Col de Madone de Gorbio

This pass was on my list of passes to find, but it came looking for me. The reason that I tried to find it was, that it came highly recommended by my host, Mrs A.. As it turned out he was quite a cyclist at one time. He showed me his bicycle: Reynolds 531 said the little familiar label. The frame carried the name Bitetto - Italian, not Spanish he assured me. The rims were now bare, but at one time they carried sew up tires, the kind that were the hardest to repair, and you had to live in fear that they might roll off the rim during a particularly tight turn. Nobody rides on them any more. My French was just enough to decipher the reason for the beauty of this pass. On one side you have the mountains. On the other side there is the sea.

Now the way that this pass came looking for me: I was on my first ride of this - let's call it a vacation , barely knowing where I was going, but generally taking the uphill when I came to a fork. I arrived at what I later learned was col de Saint Pancrace. A little ways down the descend on the north side a rockslide had closed the first short tunnel. So I backtraced my route and followed the signed detour. It climbed over a superb little hil, perfect for a touring mountain bike. This turned out to be the Col de Madone.

I should also mention that this pass is very popular with professional racers living in the Nice area. Trek attached the Madone name to Lance Armstrong's bicycle during the time, that he was believed to have won the Tour de France seven times.

01.(00.0km,6m) START-ALT EAST: port in Nice
02.(01.4km,20m) profile turns right
03.(06.9km,327m) Col de Quatre Chemins
04.(11.5km,512m) Col d'Eze
05.(16.8km,481m) la Turbie and jct with another more direct approach from coast
06.(18.3km,557m) Col de Guerre
07.(24.9km,672m) profile turns up small road on right, immediately before Col de Saint Pancrace
08.(28.6km,927m) TOP: Col de Madone de Gorbio
09.(33.7km,612m) lower turnoff to Sainte Agnes
10.(43.1km,5m) START-END WEST: jct D22 - Promenade du Soleil, Menton


From West.  There are many possibilities for the lower approach. The profiled route is a less direct route, that contains several other passes as shoulder points. The highest one of these is the Col de Saint Pancrace. From here switchbacks without traffic lead to a great view across a gorge to Peille. During my ride I encountered more bicycles than cars.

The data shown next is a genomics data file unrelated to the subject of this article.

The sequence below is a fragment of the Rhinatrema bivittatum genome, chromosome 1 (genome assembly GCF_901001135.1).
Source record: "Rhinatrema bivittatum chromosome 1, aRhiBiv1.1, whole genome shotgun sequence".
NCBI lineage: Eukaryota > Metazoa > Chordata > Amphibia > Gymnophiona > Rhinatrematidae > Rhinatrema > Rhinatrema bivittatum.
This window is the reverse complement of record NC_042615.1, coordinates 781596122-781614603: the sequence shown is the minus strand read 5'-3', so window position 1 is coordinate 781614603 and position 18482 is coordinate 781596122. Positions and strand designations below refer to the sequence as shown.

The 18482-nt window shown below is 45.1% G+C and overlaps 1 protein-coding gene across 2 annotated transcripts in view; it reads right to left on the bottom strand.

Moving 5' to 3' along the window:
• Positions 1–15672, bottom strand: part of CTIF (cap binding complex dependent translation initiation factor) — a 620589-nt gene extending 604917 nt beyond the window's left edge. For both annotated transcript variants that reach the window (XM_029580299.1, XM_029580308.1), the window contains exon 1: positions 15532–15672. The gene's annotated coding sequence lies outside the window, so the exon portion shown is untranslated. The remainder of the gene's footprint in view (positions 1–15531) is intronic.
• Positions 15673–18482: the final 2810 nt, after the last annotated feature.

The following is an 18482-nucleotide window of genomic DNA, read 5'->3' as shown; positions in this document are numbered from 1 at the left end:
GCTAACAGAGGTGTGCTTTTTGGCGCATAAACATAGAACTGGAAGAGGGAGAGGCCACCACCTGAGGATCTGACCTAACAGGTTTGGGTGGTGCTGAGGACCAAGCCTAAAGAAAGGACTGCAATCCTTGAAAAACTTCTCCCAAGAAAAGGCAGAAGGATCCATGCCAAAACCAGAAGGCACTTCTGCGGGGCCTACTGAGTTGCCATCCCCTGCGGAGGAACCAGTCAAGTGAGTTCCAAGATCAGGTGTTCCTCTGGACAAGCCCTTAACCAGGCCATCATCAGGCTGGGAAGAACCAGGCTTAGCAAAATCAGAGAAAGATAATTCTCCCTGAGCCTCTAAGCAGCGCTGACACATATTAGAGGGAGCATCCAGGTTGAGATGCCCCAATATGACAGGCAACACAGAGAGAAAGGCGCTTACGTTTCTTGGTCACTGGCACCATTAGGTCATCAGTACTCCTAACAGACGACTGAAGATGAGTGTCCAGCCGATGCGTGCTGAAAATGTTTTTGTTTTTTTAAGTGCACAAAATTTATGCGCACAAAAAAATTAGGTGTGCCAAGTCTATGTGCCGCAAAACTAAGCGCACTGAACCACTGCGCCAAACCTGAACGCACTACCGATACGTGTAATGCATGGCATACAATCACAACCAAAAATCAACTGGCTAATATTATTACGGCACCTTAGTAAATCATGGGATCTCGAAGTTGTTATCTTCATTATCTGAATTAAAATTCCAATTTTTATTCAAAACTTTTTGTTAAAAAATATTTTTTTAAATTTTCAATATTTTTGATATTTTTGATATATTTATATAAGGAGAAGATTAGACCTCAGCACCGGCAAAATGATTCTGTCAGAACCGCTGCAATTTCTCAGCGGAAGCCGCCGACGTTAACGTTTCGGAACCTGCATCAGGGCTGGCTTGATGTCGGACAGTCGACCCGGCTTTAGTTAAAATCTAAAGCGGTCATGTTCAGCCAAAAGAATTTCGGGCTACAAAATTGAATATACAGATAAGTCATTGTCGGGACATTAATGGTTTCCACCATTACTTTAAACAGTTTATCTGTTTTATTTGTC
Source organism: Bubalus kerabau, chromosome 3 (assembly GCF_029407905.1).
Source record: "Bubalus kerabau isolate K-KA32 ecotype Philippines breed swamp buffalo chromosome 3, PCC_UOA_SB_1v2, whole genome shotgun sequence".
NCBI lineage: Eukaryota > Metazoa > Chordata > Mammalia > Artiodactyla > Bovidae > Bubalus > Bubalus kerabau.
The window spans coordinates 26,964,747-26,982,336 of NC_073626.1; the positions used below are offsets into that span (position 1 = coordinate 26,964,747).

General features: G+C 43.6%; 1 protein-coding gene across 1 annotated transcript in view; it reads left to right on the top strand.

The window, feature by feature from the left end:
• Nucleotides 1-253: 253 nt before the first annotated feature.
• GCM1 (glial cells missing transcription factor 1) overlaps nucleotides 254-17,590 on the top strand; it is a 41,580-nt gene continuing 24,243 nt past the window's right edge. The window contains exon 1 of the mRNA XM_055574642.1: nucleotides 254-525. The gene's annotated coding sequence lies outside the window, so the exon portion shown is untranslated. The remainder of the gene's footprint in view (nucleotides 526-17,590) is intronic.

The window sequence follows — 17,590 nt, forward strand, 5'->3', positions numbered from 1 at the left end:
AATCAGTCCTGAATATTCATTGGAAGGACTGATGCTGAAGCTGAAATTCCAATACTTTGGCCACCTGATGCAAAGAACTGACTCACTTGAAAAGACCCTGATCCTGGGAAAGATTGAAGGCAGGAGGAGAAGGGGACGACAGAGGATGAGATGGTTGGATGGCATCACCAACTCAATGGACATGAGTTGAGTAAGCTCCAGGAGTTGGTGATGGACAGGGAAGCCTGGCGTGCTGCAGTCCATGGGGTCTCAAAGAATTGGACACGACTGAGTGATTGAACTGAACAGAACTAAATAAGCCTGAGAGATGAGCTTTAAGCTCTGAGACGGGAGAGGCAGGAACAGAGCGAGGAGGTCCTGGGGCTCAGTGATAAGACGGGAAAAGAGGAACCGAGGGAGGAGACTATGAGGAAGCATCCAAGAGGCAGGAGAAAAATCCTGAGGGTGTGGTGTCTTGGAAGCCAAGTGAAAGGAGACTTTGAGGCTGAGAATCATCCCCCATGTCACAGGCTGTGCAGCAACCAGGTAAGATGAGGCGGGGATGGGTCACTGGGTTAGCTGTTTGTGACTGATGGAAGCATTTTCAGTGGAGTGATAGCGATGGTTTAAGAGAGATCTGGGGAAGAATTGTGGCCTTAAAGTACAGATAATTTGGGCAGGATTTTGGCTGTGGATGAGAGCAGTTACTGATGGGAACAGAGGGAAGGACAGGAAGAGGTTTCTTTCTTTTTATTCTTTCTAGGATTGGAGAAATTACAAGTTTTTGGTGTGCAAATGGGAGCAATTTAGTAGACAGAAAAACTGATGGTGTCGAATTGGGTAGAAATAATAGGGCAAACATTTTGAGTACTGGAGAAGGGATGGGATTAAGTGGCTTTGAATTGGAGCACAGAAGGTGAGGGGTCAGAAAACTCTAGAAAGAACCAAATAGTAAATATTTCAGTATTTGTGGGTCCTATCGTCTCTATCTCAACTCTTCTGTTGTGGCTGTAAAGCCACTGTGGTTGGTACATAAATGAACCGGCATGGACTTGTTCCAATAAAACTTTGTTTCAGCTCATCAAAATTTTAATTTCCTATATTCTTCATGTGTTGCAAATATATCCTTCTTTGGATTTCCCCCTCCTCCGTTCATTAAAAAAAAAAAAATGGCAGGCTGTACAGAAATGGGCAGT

Col de Madone de Gorbio 

From East. (described downwards). The pavement is a little rougher on this side. Past a tunnel the little road emerges on a bluff across from Ste Agnes, advertised as the highest village in the Cote d'Azur region. An exploratory walk through Ste Agnes is also a major attraction of this excursion. The profile route follows D22 all the way into Menton. Many other possibilities exist. You can also prolong riding without traffic, by going uphill instead. That option continues over Col de Banguettes. 

St Agnes from Col de Madone

with this point as highest summit:

Col de Madone , Col de Banquettes: C177 bd observotoire > cd quatre Chemins(shp) >cd'Eze(shp) > col de la guerre(shp) > col de Saint Pacrace  > Peillon > Col de Mandonne > Ste Agnes > Col de Banquettes > St Simeon > chemin de Traes > l'Escarene > col de Nice(shp) > Cantaron > Drap > Nice > sp: 48.5miles with 4540ft of climbing in 4:44hours (m4:12.5.10).
Notes: This route goes up many cols as shoulder points, but it really crosses only two.

The first pass with different start and end points on this Extended Tour is: Col de Vence

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